Archive for the ‘Software Development’ Category

Ubiquity Update: 0.1.2

Sunday, October 26th, 2008

Ubiquity Update

We’re pleased to say that the distributed team at Mozilla Labs working on Ubiquity has recently released an update to Ubiquity. If you already have Ubiquity, it will auto-update itself. Otherwise, you can download it here.

What’s In It?

We’ve got an amazing amount of feedback about Ubiquity since it’s launch. One of the main points has been wanting features and bug fixes for the commands included in Ubiquity, as well as more commands. The web moves quickly and Ubiquity has the ability to stream commands: it’s silly that we aren’t using that ability to let development of those built-in commands rage on, without being impeded by the slower Ubiquity release cycle. The largest update in “Raging Stream” is the ability for all of the built-in commands to be streamed in from the HTTPS-secured ubiquity.mozilla.com. Along with that is an experimental way of having all preview  and command code combined into one large file.

Also, for those of you who are writing commands, we’ve greatly improved the Ubiquity command editor. For a full list of changes and notes, check out the release notes on the wiki.

Welcome!

Between Ubiquity 0.1.1 and 0.1.2, we are proud to have been joined by many new faces. In particular, two new members now have commit access to Ubiquity. Please welcome Fernando Takai, and Davanum Srinivas! By the quality of code, and quality of their participation in the community they have shown themselves to be stewards and champions for the rest of our contributors.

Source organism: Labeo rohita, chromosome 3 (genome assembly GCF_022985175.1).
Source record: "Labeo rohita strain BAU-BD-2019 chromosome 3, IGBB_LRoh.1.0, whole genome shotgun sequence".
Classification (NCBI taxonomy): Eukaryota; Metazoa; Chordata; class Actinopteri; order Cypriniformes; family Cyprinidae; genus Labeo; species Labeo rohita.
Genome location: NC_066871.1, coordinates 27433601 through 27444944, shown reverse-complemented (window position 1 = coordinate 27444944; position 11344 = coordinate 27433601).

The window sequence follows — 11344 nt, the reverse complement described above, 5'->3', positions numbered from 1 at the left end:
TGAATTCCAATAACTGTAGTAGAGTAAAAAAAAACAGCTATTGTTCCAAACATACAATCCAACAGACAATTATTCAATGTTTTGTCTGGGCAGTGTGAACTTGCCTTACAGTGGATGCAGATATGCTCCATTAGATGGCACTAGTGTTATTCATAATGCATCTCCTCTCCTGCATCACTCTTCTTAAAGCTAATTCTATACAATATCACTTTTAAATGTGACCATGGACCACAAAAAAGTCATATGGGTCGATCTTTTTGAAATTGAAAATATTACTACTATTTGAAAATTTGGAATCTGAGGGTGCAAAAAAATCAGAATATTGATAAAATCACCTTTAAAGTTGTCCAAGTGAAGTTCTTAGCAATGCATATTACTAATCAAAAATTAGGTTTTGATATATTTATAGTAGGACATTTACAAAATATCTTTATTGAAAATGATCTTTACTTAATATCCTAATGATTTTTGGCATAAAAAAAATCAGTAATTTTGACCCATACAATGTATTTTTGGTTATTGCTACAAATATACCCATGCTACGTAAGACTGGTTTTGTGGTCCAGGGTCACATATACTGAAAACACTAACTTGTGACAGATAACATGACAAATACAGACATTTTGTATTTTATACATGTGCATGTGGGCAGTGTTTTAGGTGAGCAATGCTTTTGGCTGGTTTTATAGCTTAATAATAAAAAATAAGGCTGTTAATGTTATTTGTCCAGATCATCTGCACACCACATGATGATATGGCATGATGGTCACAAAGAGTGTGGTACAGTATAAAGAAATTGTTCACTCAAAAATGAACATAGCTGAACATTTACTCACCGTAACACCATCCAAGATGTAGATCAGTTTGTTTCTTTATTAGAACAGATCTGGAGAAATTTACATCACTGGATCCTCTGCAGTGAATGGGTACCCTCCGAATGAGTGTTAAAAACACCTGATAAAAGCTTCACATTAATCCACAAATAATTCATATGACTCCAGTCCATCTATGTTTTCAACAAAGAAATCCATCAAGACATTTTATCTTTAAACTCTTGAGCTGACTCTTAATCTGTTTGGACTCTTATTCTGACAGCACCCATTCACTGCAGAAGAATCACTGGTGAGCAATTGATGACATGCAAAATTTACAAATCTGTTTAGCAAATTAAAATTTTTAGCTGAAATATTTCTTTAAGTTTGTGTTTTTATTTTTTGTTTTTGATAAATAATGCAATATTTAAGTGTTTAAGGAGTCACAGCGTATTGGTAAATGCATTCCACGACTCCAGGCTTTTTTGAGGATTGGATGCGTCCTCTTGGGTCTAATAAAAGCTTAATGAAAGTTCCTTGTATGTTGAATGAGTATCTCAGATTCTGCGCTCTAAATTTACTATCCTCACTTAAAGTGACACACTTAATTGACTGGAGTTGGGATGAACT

If you have patches or questions, please don’t hesitate to ping us on the #ubiquity channel on IRC at irc.mozilla.org. The handles of the folk who can review code are now fern, dims, jono, atul, abi, unfocused, and aza.

ContextFree.js & Algorithm Ink: Making Art with Javascript

Monday, June 30th, 2008

In honor of the the release of Firefox 3, I’m releasing ContextFree.js today, along with the demo site Algorithm Ink. ContextFree.js is about drawing striking images—and making art—with minimal amounts of code.


An introduction to ContextFree.js & Algorithm Ink

Computers programs lost something important when displaying a splash of color stopped being one line of code. As a kid, I remember being able to type “plot x,y” on the Apple II to throw up a phosphorescent splotch. When the simplicity of the one-line plotter went away, so did the delight at being so effortlessly generative—in a visual way—on the computer. ContextFree.js is a stab at making it easy again. It’s like a grown up version of Logo (or at least the Turtle Graphics part of Logo).

Go ahead and play with it on Algorithm Ink. It has goodies like a gallery to see other people’s art, the ability to view the source-code of any piece of art, and the ability to save the art to your desktop with a single right-click (that comes along for free, more on this in a second). It works best in Firefox 3, but should also work in Opera and Safari.